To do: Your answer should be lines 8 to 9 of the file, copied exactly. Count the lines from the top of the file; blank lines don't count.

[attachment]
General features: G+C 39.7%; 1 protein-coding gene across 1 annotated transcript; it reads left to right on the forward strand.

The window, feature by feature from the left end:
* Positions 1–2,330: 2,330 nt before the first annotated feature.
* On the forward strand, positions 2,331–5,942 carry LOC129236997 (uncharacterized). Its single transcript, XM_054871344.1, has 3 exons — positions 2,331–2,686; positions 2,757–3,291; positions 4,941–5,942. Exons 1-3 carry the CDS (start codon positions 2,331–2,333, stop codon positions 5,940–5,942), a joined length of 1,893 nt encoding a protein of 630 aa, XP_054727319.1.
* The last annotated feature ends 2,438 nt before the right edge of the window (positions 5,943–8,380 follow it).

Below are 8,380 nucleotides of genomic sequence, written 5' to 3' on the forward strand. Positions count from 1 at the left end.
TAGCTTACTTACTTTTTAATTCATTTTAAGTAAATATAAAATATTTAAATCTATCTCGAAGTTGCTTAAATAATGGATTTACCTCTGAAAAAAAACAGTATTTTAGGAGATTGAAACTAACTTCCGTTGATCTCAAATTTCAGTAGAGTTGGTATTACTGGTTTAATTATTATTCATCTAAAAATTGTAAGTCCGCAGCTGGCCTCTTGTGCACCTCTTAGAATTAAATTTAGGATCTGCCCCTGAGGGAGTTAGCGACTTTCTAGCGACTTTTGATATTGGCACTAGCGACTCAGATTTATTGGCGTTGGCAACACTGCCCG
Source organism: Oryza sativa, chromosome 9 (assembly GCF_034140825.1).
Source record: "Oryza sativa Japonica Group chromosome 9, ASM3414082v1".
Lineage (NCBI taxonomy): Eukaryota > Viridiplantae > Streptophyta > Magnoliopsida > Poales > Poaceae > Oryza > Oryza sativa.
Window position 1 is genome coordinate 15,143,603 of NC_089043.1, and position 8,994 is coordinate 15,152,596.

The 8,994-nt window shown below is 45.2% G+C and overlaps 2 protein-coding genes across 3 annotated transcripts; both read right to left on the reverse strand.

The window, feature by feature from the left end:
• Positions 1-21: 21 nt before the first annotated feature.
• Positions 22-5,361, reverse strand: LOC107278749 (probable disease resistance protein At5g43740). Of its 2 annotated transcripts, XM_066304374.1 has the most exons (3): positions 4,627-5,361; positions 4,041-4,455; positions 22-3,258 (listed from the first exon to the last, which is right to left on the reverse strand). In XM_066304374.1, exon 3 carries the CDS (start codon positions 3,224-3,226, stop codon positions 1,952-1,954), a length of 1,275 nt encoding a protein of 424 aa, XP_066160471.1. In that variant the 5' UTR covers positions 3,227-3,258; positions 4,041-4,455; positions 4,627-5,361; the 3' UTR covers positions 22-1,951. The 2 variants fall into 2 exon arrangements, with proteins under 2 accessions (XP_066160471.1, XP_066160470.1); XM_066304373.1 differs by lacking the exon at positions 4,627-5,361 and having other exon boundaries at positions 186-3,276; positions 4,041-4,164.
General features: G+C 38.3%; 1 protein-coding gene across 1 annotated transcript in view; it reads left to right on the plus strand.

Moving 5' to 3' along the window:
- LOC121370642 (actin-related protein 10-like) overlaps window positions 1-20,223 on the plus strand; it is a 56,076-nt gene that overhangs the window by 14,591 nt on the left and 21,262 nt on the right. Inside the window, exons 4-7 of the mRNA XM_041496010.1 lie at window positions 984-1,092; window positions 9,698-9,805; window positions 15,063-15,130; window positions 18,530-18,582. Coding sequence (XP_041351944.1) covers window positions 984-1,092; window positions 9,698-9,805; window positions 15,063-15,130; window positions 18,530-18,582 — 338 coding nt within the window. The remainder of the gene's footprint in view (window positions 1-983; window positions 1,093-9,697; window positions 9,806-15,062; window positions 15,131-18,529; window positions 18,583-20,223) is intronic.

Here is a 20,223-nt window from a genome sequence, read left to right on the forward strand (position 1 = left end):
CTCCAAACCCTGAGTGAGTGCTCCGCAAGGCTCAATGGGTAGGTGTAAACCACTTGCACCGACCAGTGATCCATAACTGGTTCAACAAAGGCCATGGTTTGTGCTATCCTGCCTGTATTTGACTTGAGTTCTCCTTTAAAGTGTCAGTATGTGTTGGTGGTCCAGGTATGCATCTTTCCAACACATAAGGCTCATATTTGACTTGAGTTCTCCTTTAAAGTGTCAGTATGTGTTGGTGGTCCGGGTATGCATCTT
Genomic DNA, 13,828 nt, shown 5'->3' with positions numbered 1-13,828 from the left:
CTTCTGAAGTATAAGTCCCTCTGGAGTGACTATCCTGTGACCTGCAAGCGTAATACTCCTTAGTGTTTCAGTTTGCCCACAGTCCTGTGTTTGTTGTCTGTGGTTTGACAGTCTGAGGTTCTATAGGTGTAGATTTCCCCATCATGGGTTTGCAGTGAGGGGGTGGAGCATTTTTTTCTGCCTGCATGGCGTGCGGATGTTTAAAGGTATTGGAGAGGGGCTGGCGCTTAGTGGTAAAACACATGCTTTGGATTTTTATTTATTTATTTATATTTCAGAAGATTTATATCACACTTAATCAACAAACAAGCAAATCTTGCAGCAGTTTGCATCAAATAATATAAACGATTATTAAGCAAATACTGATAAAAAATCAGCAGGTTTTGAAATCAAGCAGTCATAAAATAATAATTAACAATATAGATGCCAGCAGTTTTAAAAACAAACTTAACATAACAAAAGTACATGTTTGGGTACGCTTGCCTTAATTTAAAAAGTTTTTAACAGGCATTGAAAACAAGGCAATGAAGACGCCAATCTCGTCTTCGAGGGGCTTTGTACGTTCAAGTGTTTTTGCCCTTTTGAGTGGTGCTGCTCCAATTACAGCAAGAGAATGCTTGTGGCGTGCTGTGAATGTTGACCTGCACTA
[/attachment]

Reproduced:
Source organism: Oryza sativa, chromosome 9 (assembly GCF_034140825.1).
Source record: "Oryza sativa Japonica Group chromosome 9, ASM3414082v1".